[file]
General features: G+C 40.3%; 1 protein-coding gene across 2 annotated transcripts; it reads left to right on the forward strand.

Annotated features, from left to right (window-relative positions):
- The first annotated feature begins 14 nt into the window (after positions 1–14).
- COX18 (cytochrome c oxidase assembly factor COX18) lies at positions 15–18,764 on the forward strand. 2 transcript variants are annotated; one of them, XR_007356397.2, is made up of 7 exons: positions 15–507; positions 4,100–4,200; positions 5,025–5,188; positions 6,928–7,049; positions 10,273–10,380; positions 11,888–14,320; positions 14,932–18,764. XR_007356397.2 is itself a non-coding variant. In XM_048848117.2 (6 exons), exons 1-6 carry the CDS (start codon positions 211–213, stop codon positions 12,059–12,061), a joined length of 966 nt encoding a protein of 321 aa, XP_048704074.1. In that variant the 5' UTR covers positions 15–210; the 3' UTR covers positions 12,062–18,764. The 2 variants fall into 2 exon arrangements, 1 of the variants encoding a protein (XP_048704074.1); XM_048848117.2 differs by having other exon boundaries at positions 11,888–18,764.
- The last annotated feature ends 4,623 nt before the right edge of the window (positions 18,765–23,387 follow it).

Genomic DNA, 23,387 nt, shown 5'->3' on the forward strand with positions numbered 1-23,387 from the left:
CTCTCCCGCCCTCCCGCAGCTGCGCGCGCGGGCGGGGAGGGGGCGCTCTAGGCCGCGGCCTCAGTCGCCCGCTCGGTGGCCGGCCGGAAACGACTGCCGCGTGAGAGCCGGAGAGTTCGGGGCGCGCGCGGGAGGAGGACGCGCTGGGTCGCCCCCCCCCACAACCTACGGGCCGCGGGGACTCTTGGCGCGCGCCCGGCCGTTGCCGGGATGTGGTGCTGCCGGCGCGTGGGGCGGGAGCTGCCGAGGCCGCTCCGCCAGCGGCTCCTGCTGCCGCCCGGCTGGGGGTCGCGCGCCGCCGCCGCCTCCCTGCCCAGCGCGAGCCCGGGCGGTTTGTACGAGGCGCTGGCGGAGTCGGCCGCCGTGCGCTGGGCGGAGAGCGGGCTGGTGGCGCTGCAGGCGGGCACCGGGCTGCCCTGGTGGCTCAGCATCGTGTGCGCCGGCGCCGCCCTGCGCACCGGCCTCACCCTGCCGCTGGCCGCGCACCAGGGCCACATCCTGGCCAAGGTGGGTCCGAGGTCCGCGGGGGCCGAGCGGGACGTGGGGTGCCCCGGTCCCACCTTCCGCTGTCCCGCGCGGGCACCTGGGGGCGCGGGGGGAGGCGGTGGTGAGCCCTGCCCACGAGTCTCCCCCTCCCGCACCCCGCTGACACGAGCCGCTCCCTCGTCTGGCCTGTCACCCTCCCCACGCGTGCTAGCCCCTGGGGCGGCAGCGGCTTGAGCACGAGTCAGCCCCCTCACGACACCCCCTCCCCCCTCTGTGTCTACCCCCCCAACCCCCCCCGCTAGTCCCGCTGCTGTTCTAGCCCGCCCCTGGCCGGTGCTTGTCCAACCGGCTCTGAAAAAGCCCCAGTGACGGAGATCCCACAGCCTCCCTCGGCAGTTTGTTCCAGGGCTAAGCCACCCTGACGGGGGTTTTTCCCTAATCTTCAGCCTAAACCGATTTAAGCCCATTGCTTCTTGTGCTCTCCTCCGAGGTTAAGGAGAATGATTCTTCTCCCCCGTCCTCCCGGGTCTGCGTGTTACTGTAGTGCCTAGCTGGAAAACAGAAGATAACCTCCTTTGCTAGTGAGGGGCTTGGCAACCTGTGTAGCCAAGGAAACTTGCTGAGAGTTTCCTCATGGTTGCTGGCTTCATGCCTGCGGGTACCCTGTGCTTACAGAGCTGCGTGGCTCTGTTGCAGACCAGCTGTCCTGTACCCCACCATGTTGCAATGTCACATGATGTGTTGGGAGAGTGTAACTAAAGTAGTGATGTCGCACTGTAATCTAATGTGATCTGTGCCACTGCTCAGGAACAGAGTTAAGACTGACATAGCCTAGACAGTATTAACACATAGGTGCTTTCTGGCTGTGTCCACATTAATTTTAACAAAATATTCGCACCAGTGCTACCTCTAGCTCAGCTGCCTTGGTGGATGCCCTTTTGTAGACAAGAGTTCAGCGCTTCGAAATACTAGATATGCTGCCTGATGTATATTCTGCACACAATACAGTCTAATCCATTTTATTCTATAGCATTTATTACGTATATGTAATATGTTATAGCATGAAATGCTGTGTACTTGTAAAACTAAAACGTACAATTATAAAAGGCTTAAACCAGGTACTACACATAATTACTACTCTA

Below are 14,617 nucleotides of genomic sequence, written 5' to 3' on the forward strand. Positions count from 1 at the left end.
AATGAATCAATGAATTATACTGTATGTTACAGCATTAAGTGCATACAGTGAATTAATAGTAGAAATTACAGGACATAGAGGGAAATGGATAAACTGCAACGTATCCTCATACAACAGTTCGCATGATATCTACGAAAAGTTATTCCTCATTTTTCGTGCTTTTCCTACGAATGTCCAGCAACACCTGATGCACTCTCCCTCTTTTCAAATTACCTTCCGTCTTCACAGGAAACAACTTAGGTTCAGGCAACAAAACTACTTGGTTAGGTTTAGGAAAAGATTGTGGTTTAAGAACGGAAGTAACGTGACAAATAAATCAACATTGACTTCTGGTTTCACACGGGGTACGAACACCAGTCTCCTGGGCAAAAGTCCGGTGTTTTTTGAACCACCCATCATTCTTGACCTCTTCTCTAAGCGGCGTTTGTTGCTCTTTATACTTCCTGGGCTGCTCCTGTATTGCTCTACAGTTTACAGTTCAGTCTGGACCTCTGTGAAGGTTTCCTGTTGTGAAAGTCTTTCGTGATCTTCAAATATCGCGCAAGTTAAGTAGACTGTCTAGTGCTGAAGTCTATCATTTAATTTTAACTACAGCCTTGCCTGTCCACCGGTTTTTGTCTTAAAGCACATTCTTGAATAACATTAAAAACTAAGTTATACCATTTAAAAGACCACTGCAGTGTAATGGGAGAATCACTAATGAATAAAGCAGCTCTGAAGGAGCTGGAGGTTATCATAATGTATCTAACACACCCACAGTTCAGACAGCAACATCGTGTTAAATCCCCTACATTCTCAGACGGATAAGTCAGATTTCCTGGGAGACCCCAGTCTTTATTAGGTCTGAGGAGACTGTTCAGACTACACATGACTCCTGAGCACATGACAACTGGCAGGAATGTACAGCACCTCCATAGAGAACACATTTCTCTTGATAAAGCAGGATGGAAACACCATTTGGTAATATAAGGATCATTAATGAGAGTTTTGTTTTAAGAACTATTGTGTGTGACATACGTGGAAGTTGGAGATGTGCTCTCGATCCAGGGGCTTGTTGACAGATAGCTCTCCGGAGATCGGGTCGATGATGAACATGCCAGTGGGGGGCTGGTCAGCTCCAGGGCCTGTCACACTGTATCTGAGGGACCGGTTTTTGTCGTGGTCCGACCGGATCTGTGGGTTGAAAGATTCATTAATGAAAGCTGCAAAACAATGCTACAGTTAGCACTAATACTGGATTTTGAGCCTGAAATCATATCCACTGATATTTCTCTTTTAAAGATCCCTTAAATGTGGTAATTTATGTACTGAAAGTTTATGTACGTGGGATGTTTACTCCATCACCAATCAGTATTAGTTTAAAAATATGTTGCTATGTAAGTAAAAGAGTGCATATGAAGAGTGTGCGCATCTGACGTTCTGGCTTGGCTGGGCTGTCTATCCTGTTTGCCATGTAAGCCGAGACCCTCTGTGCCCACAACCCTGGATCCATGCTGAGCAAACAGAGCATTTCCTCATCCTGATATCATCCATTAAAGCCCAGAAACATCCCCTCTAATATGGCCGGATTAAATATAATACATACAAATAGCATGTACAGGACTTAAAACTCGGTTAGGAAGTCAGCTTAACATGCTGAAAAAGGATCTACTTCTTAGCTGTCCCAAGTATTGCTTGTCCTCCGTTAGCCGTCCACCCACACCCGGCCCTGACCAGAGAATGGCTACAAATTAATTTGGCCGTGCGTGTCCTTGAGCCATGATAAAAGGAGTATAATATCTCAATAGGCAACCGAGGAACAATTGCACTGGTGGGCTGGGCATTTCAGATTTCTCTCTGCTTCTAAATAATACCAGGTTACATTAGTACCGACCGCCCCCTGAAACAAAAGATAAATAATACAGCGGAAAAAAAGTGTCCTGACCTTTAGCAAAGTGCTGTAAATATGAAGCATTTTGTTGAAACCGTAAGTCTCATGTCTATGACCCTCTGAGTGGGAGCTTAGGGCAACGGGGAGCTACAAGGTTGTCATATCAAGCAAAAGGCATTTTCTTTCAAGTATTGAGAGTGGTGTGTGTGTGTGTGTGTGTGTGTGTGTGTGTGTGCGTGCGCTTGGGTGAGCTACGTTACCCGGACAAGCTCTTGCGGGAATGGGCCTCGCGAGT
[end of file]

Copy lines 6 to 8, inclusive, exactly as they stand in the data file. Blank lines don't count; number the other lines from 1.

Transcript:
Genomic DNA, 23,387 nt, shown 5'->3' on the forward strand with positions numbered 1-23,387 from the left:
CTCTCCCGCCCTCCCGCAGCTGCGCGCGCGGGCGGGGAGGGGGCGCTCTAGGCCGCGGCCTCAGTCGCCCGCTCGGTGGCCGGCCGGAAACGACTGCCGCGTGAGAGCCGGAGAGTTCGGGGCGCGCGCGGGAGGAGGACGCGCTGGGTCGCCCCCCCCCACAACCTACGGGCCGCGGGGACTCTTGGCGCGCGCCCGGCCGTTGCCGGGATGTGGTGCTGCCGGCGCGTGGGGCGGGAGCTGCCGAGGCCGCTCCGCCAGCGGCTCCTGCTGCCGCCCGGCTGGGGGTCGCGCGCCGCCGCCGCCTCCCTGCCCAGCGCGAGCCCGGGCGGTTTGTACGAGGCGCTGGCGGAGTCGGCCGCCGTGCGCTGGGCGGAGAGCGGGCTGGTGGCGCTGCAGGCGGGCACCGGGCTGCCCTGGTGGCTCAGCATCGTGTGCGCCGGCGCCGCCCTGCGCACCGGCCTCACCCTGCCGCTGGCCGCGCACCAGGGCCACATCCTGGCCAAGGTGGGTCCGAGGTCCGCGGGGGCCGAGCGGGACGTGGGGTGCCCCGGTCCCACCTTCCGCTGTCCCGCGCGGGCACCTGGGGGCGCGGGGGGAGGCGGTGGTGAGCCCTGCCCACGAGTCTCCCCCTCCCGCACCCCGCTGACACGAGCCGCTCCCTCGTCTGGCCTGTCACCCTCCCCACGCGTGCTAGCCCCTGGGGCGGCAGCGGCTTGAGCACGAGTCAGCCCCCTCACGACACCCCCTCCCCCCTCTGTGTCTACCCCCCCAACCCCCCCCGCTAGTCCCGCTGCTGTTCTAGCCCGCCCCTGGCCGGTGCTTGTCCAACCGGCTCTGAAAAAGCCCCAGTGACGGAGATCCCACAGCCTCCCTCGGCAGTTTGTTCCAGGGCTAAGCCACCCTGACGGGGGTTTTTCCCTAATCTTCAGCCTAAACCGATTTAAGCCCATTGCTTCTTGTGCTCTCCTCCGAGGTTAAGGAGAATGATTCTTCTCCCCCGTCCTCCCGGGTCTGCGTGTTACTGTAGTGCCTAGCTGGAAAACAGAAGATAACCTCCTTTGCTAGTGAGGGGCTTGGCAACCTGTGTAGCCAAGGAAACTTGCTGAGAGTTTCCTCATGGTTGCTGGCTTCATGCCTGCGGGTACCCTGTGCTTACAGAGCTGCGTGGCTCTGTTGCAGACCAGCTGTCCTGTACCCCACCATGTTGCAATGTCACATGATGTGTTGGGAGAGTGTAACTAAAGTAGTGATGTCGCACTGTAATCTAATGTGATCTGTGCCACTGCTCAGGAACAGAGTTAAGACTGACATAGCCTAGACAGTATTAACACATAGGTGCTTTCTGGCTGTGTCCACATTAATTTTAACAAAATATTCGCACCAGTGCTACCTCTAGCTCAGCTGCCTTGGTGGATGCCCTTTTGTAGACAAGAGTTCAGCGCTTCGAAATACTAGATATGCTGCCTGATGTATATTCTGCACACAATACAGTCTAATCCATTTTATTCTATAGCATTTATTACGTATATGTAATATGTTATAGCATGAAATGCTGTGTACTTGTAAAACTAAAACGTACAATTATAAAAGGCTTAAACCAGGTACTACACATAATTACTACTCTA

Below are 14,617 nucleotides of genomic sequence, written 5' to 3' on the forward strand. Positions count from 1 at the left end.